About Reptilspire Productions

"Support Group"

A "Hey, Kids! This Story Sucks!" Book, by Matt Hohnstein

            Jim had been facilitating support groups for several years now.  It all began when he was in his late teens and found attending support groups to be an entertaining experience, so it naturally occurred to him later in life to take up a career in facilitation.  With his insightful comments, Jim’s support groups quickly became the most popular in town and soon every sort of imaginable disorder or depressed minority began to sign up for time with Jim.  Among Jim’s various personality quirks, he is most notable for often dressing in costume and speaking in slang or dialects to allow his clientele to express their feelings more clearly.  A session with Jim was undeniably bound to be a remarkable experience.

            Robin is Jim’s assistant at the therapy center and she takes care of setting up new support groups albeit that Jim brainstorms the ideas.  Some would say that her optimism and organizational abilities are borderline obsessive-compulsive and that she herself should join a support group, but this has yet to develop further.

            One of the primary reasons that Jim’s groups became so popular was because participation in them was like being in a living dysfunctional talk show.  Like Robin, many believe that Jim deserves psychotherapy due to his bizarre fascination with other peoples’ bizarre problems from chronic nosebleeders to cross-dressing convenience store clerks to manic-depressive bus drivers.

It really shouldn’t have been a surprise to Robin when a group of men that believed that they were swashbuckling pirates began to gather in the meeting room and sit down in a circle.  Robin sat in her office and watched the pirates discuss pirate matters until Jim entered the room, dressed in full pirate regalia.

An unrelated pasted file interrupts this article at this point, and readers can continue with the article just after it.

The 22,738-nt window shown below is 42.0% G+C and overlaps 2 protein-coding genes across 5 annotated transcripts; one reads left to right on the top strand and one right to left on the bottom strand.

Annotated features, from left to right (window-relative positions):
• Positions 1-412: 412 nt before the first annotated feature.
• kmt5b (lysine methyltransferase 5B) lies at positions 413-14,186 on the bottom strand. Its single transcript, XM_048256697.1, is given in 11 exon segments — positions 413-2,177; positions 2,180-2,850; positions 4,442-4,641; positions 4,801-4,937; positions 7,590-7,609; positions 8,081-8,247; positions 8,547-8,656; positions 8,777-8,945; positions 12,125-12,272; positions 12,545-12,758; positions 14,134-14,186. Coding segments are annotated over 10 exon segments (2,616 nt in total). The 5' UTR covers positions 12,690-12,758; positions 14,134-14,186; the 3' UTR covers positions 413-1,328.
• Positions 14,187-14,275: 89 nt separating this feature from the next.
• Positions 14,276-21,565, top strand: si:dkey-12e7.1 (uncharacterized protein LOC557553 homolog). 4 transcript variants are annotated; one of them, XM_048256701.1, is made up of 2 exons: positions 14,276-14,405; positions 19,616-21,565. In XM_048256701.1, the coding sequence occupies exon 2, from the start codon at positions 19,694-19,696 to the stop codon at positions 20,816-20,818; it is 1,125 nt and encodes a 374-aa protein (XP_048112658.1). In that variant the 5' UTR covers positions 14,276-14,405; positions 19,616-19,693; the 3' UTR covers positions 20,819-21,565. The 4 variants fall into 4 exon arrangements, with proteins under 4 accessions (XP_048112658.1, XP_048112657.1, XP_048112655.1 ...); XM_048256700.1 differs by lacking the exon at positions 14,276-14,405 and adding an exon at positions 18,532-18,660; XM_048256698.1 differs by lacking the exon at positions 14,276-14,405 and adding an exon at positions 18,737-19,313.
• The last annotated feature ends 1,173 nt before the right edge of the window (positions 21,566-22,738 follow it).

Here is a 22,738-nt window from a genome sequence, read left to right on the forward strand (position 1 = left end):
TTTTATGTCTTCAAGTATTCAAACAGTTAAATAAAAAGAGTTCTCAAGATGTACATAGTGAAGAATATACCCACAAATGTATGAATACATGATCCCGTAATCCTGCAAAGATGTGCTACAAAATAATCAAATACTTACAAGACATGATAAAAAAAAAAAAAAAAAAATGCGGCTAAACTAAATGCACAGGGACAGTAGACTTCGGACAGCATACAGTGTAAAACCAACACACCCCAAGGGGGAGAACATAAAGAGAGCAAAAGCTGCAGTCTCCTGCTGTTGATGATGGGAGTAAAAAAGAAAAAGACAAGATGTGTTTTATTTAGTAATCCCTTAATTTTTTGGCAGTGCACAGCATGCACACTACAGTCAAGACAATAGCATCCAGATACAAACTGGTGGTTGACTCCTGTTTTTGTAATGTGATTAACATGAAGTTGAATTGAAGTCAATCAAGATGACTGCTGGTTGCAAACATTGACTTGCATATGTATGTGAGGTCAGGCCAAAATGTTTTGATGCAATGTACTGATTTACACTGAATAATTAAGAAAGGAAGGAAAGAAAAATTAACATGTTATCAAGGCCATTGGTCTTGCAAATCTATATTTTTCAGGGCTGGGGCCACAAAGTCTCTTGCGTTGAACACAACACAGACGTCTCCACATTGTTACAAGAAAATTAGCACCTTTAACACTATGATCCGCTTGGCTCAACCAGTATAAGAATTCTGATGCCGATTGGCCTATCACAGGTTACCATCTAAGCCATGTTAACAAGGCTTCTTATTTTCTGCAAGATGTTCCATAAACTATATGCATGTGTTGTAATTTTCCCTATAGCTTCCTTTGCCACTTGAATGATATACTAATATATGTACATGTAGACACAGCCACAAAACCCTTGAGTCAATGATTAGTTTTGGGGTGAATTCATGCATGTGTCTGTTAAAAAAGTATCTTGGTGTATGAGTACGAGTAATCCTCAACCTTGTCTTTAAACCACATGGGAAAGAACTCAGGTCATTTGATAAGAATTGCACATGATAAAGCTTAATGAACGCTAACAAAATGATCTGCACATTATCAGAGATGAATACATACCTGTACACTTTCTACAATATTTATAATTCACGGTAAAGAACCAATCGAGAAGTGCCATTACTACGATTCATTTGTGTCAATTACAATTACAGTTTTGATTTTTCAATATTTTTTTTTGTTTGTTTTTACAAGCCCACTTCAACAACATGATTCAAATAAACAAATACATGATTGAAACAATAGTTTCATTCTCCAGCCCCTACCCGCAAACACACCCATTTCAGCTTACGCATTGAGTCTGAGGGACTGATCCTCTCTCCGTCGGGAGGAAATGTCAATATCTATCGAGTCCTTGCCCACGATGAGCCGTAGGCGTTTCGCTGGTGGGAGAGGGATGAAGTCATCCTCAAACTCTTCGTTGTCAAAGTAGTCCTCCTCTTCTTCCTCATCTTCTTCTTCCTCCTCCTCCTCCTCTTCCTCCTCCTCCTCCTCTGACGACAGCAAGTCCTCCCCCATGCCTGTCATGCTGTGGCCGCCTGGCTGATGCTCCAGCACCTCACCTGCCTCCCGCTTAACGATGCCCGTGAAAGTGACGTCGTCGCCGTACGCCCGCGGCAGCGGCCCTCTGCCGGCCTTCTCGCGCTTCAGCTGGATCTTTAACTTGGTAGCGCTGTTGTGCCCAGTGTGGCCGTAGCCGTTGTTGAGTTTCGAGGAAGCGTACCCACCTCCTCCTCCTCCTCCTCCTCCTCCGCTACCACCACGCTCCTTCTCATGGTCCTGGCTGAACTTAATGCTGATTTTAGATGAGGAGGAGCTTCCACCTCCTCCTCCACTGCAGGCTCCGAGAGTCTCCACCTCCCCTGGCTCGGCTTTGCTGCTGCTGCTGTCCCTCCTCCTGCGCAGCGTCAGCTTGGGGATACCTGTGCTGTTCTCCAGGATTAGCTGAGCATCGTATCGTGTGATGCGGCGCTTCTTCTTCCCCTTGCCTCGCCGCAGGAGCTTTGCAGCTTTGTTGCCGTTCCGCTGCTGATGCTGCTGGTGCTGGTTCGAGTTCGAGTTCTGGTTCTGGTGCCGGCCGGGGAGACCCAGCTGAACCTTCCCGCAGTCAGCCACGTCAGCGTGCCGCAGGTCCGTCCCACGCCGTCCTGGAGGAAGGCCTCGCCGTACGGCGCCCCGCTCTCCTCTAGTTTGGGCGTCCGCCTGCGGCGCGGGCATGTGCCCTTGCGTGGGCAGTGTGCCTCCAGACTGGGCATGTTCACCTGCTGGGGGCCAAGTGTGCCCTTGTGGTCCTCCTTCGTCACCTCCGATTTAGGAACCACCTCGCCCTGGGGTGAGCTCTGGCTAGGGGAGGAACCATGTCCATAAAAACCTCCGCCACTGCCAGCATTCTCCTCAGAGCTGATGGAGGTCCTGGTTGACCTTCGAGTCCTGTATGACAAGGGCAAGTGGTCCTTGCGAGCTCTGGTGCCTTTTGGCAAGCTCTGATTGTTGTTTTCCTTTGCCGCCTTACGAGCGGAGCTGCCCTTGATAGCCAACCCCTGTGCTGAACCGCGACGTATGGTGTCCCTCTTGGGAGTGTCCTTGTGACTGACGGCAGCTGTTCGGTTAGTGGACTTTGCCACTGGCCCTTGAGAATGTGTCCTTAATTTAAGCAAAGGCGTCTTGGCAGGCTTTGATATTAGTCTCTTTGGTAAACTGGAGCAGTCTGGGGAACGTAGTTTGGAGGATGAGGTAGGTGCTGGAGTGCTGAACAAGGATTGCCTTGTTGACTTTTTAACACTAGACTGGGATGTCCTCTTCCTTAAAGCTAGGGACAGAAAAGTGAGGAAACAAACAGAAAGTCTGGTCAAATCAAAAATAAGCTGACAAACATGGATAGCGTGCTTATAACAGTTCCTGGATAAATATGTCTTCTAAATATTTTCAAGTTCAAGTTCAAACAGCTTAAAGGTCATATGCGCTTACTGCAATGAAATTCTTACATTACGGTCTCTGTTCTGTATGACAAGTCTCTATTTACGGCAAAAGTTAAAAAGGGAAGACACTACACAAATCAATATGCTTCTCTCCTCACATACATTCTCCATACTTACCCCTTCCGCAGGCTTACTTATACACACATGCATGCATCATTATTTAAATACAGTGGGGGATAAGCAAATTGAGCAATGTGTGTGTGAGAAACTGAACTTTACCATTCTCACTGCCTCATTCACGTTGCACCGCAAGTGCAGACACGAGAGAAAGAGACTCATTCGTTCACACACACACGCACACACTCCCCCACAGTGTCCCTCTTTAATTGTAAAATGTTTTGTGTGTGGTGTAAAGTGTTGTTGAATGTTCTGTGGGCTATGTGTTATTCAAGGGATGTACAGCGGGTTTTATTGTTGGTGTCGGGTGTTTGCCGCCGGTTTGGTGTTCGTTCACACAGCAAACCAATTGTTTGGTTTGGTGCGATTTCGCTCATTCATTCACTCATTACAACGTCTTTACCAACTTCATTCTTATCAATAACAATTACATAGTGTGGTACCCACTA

“Avast ye mateys and welcome to zee group,” Jim said as he drew a sword from its sheath.

            “Arrrrr!” the pirates yelled in glee.  Several raised their arms and waved them haphazardly.

            “Oh jeez,” Robin said, taking a sip of water from a paper cup.  “I think Jim’s hit a new, bizarre low.  I thought that these guys were supposed to be fans of the Pittsburg Pirates…”

             “Today we will discuss the hornswaggling, survey dogs that hath take-ed yarrrr self esteem!”  Jim said, pacing about within the circle.  “You tharrrr,” he said, pointing his sword at a pirate with a long, black beard, “tell Cap’n Jim what yarrr problem be.”

            “This is ridiculous,” Robin uttered under her breath.

            The pirate scratched his chin.  “Arrr, this ol’ buccaneer hath problems when talking to the wenches, I see.” he said.  “When I approacheth them, I be walking the plank, I think it.”

            “Me hearties,” Jim said, “who all among ye refer to the women as ‘wenches’ on a daily basis?”  Every pirate in the room raised a hand.

            “Aye, I too be guilty of said persuasion,” another pirate with an eye patch and tri-corner hat said.  “Be just the way that us pirates were raised, me thinks.”

            “Arrr,” another pirate blurted in, “I sing chanteys for the wenches yet my heart tis be cast away always down to Davey Jones’ locker!”

            Jim swung his sword around rapidly.  “Tis be why ye mateys hath problems when discussing matters with women!  No women crave to be referred to as a ‘wench,’ you see!”

            Several pirates joined in a group “yarrrr.”

            “Shiver me timbers!” a pirate in a blue overcoat yelled.  “This be the revelation of the century!”

            “Righ!”  Jim stated.

            “So if women we desire,” a pirate with a plastic bird attached to his shoulder said, “treat them not like wenches but like…”

            “A saucy wench?” another pirate said.

            “Something that isn’t a wench,” Jim interrupted.

            “Arrr, but how do we act said way?” the fake-bird pirate asked.

            Jim cleared his throat.  “Robin,” he said, “would you come in here for a minute?”

            “Oy,” Robin said as she left her office.

Copyright 2009 Matt Hohnstein. All Rights Reserved.